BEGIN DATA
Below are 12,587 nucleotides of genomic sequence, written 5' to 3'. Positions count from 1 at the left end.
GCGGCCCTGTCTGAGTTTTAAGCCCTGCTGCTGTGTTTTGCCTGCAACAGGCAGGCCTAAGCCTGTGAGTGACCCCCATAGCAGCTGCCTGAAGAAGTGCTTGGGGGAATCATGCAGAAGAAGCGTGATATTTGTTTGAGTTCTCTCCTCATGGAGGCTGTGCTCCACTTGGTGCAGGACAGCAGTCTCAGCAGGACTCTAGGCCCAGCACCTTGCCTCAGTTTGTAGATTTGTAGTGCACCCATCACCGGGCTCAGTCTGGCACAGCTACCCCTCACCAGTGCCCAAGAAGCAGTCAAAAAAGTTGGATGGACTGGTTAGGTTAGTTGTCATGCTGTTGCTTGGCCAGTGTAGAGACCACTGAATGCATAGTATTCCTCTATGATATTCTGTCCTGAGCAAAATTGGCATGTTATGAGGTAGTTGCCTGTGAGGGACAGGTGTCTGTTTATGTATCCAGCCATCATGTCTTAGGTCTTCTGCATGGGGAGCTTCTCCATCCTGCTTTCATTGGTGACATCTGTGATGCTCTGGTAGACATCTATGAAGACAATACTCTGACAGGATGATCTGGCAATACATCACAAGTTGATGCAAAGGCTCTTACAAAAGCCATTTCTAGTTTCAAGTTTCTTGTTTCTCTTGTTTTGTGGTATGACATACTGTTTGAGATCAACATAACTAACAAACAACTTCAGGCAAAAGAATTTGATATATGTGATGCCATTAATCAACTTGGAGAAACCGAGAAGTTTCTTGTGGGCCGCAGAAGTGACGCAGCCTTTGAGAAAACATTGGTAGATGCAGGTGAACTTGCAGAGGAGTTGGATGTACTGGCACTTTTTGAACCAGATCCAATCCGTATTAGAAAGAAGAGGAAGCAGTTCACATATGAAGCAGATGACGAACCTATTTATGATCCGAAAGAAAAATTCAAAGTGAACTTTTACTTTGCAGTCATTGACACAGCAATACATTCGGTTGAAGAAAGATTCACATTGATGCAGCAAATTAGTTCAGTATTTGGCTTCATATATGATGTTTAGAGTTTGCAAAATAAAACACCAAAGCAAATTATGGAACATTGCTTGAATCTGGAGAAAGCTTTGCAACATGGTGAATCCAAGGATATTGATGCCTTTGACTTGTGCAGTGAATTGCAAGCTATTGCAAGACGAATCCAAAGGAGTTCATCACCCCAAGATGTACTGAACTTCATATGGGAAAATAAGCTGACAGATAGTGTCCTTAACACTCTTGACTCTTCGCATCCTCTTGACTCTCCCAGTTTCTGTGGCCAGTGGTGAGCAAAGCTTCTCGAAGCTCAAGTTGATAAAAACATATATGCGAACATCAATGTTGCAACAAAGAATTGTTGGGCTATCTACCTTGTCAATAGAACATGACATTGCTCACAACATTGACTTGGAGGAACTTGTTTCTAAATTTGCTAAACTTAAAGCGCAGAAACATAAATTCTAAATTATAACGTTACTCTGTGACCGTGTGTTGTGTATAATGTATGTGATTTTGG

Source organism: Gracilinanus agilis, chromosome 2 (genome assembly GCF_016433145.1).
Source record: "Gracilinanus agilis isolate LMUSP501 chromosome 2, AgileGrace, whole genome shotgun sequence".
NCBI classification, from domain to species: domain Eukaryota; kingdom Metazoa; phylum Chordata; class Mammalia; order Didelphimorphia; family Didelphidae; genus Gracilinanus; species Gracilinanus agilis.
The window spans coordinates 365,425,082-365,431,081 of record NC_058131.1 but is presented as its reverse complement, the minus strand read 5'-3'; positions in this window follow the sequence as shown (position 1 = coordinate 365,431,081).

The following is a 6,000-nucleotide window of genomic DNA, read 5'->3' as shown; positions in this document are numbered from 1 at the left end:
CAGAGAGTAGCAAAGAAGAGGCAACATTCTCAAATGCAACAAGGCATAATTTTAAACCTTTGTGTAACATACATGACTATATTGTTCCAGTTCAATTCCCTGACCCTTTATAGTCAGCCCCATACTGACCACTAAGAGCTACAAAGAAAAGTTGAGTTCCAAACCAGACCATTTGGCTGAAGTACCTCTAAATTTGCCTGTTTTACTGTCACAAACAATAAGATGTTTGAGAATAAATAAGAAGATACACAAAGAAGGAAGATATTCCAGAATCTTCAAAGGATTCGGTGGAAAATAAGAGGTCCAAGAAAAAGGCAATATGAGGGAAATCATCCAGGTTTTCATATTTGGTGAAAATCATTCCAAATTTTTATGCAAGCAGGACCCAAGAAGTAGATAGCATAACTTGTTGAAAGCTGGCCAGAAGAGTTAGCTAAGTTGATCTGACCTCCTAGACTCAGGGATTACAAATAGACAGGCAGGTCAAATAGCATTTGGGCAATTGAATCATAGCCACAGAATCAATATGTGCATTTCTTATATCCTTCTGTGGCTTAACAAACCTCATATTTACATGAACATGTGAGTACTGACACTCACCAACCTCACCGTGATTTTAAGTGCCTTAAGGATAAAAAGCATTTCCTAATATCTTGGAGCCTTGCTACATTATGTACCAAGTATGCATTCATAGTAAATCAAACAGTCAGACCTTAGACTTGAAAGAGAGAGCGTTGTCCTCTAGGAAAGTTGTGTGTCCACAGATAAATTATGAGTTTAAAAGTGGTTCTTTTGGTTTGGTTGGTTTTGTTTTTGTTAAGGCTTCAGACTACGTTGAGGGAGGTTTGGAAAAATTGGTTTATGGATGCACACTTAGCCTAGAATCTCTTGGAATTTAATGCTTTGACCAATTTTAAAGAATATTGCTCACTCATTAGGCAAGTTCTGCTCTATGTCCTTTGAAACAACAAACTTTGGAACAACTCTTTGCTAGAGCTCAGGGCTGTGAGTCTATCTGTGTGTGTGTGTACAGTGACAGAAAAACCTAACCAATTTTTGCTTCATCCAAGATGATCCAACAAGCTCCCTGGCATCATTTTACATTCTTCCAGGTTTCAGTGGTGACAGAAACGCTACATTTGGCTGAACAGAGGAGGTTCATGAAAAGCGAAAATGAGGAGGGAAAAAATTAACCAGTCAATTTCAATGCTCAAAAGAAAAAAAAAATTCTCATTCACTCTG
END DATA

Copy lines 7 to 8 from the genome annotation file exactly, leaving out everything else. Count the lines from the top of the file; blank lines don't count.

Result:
The following is a 6,000-nucleotide window of genomic DNA, read 5'->3' as shown; positions in this document are numbered from 1 at the left end:
CAGAGAGTAGCAAAGAAGAGGCAACATTCTCAAATGCAACAAGGCATAATTTTAAACCTTTGTGTAACATACATGACTATATTGTTCCAGTTCAATTCCCTGACCCTTTATAGTCAGCCCCATACTGACCACTAAGAGCTACAAAGAAAAGTTGAGTTCCAAACCAGACCATTTGGCTGAAGTACCTCTAAATTTGCCTGTTTTACTGTCACAAACAATAAGATGTTTGAGAATAAATAAGAAGATACACAAAGAAGGAAGATATTCCAGAATCTTCAAAGGATTCGGTGGAAAATAAGAGGTCCAAGAAAAAGGCAATATGAGGGAAATCATCCAGGTTTTCATATTTGGTGAAAATCATTCCAAATTTTTATGCAAGCAGGACCCAAGAAGTAGATAGCATAACTTGTTGAAAGCTGGCCAGAAGAGTTAGCTAAGTTGATCTGACCTCCTAGACTCAGGGATTACAAATAGACAGGCAGGTCAAATAGCATTTGGGCAATTGAATCATAGCCACAGAATCAATATGTGCATTTCTTATATCCTTCTGTGGCTTAACAAACCTCATATTTACATGAACATGTGAGTACTGACACTCACCAACCTCACCGTGATTTTAAGTGCCTTAAGGATAAAAAGCATTTCCTAATATCTTGGAGCCTTGCTACATTATGTACCAAGTATGCATTCATAGTAAATCAAACAGTCAGACCTTAGACTTGAAAGAGAGAGCGTTGTCCTCTAGGAAAGTTGTGTGTCCACAGATAAATTATGAGTTTAAAAGTGGTTCTTTTGGTTTGGTTGGTTTTGTTTTTGTTAAGGCTTCAGACTACGTTGAGGGAGGTTTGGAAAAATTGGTTTATGGATGCACACTTAGCCTAGAATCTCTTGGAATTTAATGCTTTGACCAATTTTAAAGAATATTGCTCACTCATTAGGCAAGTTCTGCTCTATGTCCTTTGAAACAACAAACTTTGGAACAACTCTTTGCTAGAGCTCAGGGCTGTGAGTCTATCTGTGTGTGTGTGTACAGTGACAGAAAAACCTAACCAATTTTTGCTTCATCCAAGATGATCCAACAAGCTCCCTGGCATCATTTTACATTCTTCCAGGTTTCAGTGGTGACAGAAACGCTACATTTGGCTGAACAGAGGAGGTTCATGAAAAGCGAAAATGAGGAGGGAAAAAATTAACCAGTCAATTTCAATGCTCAAAAGAAAAAAAAAATTCTCATTCACTCTG